And thorniest of all, Sir Goldsmith insisted that the 90,000-acre tract, 22,000 acres of which were in Vermont, be sold in one piece.

The land was put up for sale last February. James River, a timber company, bought up the land in Maine. In late May, before conservationists had had time to work through its problems, Diamond accepted an offer for the New Hampshire and Vermont land - including the Nash watershed - from the New Hampshire-based investment partnership of Rancourt Associates.

"We were surprised that a private buyer willing to pay the asking price emerged so suddenly," Bofinger said in his organization's newsletter. "We thought we had a little more time. The lessons are how vulnerable our prized North County timberland is, and how quickly major pieces can go."

He added, ominously, "The Diamond land is only the beginning."

Solutions will

nee to address

the realities of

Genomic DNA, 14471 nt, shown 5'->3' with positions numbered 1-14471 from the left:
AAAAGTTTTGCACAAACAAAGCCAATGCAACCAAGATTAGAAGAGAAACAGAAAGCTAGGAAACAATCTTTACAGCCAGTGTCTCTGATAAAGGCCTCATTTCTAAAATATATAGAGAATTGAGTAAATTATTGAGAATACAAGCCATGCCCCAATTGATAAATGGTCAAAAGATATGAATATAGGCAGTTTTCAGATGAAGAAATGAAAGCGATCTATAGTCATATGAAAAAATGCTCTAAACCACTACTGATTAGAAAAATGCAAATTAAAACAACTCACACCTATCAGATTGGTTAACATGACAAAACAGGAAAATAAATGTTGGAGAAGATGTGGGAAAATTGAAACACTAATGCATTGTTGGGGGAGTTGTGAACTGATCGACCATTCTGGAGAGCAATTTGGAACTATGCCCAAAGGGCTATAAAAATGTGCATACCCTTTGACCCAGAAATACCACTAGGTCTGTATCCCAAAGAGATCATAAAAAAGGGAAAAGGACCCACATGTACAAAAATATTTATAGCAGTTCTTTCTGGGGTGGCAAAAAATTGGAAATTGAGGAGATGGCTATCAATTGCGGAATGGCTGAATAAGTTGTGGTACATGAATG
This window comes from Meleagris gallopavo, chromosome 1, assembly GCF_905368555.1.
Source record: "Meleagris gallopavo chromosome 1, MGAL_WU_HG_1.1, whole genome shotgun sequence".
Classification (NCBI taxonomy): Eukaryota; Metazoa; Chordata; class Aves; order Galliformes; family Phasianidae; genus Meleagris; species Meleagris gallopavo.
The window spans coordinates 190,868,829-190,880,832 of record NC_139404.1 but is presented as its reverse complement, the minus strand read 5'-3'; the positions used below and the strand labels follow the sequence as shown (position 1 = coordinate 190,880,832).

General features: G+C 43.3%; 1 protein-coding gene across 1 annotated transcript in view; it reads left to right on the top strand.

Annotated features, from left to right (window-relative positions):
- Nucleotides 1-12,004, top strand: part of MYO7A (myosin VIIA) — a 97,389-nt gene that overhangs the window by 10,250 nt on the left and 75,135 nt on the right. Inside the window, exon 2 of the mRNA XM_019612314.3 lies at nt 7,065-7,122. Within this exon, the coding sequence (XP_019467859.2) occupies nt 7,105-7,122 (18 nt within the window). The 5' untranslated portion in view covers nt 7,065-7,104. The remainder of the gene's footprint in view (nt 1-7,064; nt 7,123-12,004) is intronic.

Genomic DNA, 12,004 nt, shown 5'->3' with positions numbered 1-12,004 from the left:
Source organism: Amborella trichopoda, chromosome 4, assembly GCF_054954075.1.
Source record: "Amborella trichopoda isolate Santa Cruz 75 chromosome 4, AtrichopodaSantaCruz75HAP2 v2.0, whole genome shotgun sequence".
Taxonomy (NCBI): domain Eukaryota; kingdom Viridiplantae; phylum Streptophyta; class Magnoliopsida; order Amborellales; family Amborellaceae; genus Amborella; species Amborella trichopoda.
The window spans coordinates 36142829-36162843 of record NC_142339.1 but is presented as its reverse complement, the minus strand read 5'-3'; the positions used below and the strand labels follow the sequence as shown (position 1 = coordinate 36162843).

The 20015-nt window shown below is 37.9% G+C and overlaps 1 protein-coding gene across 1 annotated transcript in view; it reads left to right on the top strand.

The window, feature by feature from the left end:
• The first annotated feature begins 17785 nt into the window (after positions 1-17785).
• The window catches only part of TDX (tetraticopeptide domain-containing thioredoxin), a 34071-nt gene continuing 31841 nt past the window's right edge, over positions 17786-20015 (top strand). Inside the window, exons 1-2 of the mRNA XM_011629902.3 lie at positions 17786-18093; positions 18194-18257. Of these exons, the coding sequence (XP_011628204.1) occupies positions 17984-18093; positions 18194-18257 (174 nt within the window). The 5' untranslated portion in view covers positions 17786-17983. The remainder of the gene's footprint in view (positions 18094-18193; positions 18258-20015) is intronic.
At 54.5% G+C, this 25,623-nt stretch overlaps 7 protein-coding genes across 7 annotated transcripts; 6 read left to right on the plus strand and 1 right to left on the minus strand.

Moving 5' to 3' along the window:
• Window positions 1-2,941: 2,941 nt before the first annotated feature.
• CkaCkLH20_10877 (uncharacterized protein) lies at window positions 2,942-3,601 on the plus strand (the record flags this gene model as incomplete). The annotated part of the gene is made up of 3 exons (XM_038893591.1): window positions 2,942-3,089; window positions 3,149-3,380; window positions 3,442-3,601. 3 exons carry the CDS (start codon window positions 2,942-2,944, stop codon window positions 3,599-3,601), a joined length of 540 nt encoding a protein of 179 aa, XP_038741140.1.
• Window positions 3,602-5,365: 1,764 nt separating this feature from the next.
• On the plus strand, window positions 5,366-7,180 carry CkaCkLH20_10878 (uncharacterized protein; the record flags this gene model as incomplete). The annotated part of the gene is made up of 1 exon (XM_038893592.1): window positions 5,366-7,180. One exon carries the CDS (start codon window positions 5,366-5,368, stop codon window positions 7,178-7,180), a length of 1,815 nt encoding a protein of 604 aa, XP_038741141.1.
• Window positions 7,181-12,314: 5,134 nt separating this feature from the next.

New England.

Fortunately, our story does not end here; in fact, it doesn't end at all - yet. As of this writing, state and federal officials were negotiating what promises to be a unique interagency agreement to keep the Nash Stream area a working landscape While traditional land acquisitions preserve a land's beauty or its resources, this agreement will preserve an entire way of life.

Congress quickly appropriated more than $5 million to save half of the 90,000-acre tract. A little over a million was given to the state to buy inholdings and lands that abut the White Mountain National Forest.

Now comes the hard part: what to do with the remaining $3.9 million of federal money. The state and the U.S. Forest Service are trying to figure out who will manage what. "Who has the say on harvests, wildlife, public access?" Bofinger asks. "For that matter, how do you even appraise land like that?" In any case, the result will likely be joint management of an undivided tract of 45,000 acres.